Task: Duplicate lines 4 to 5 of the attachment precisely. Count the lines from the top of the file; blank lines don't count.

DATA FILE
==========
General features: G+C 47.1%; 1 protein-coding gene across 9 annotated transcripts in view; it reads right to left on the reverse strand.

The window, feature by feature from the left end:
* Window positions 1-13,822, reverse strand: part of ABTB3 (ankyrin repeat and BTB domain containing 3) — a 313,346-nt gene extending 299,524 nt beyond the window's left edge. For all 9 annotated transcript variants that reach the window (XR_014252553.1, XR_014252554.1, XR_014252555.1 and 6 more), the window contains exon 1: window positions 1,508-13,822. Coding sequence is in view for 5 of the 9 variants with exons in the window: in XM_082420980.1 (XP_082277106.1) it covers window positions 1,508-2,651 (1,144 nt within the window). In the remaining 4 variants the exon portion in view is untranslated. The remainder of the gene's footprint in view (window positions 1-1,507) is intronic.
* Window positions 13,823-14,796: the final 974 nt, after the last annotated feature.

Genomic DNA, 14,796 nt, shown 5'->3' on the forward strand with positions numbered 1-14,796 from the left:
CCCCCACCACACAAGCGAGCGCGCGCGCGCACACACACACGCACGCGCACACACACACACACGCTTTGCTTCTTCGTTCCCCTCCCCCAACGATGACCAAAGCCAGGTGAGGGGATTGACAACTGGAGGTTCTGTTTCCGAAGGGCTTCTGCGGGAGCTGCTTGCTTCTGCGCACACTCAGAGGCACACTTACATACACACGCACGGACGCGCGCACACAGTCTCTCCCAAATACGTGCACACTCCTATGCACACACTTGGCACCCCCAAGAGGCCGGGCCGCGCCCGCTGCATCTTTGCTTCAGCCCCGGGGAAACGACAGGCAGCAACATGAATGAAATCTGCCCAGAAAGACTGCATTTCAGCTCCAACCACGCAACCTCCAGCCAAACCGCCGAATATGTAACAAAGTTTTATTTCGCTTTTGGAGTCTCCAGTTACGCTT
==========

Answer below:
* Window positions 13,823-14,796: the final 974 nt, after the last annotated feature.

Genomic DNA, 14,796 nt, shown 5'->3' on the forward strand with positions numbered 1-14,796 from the left: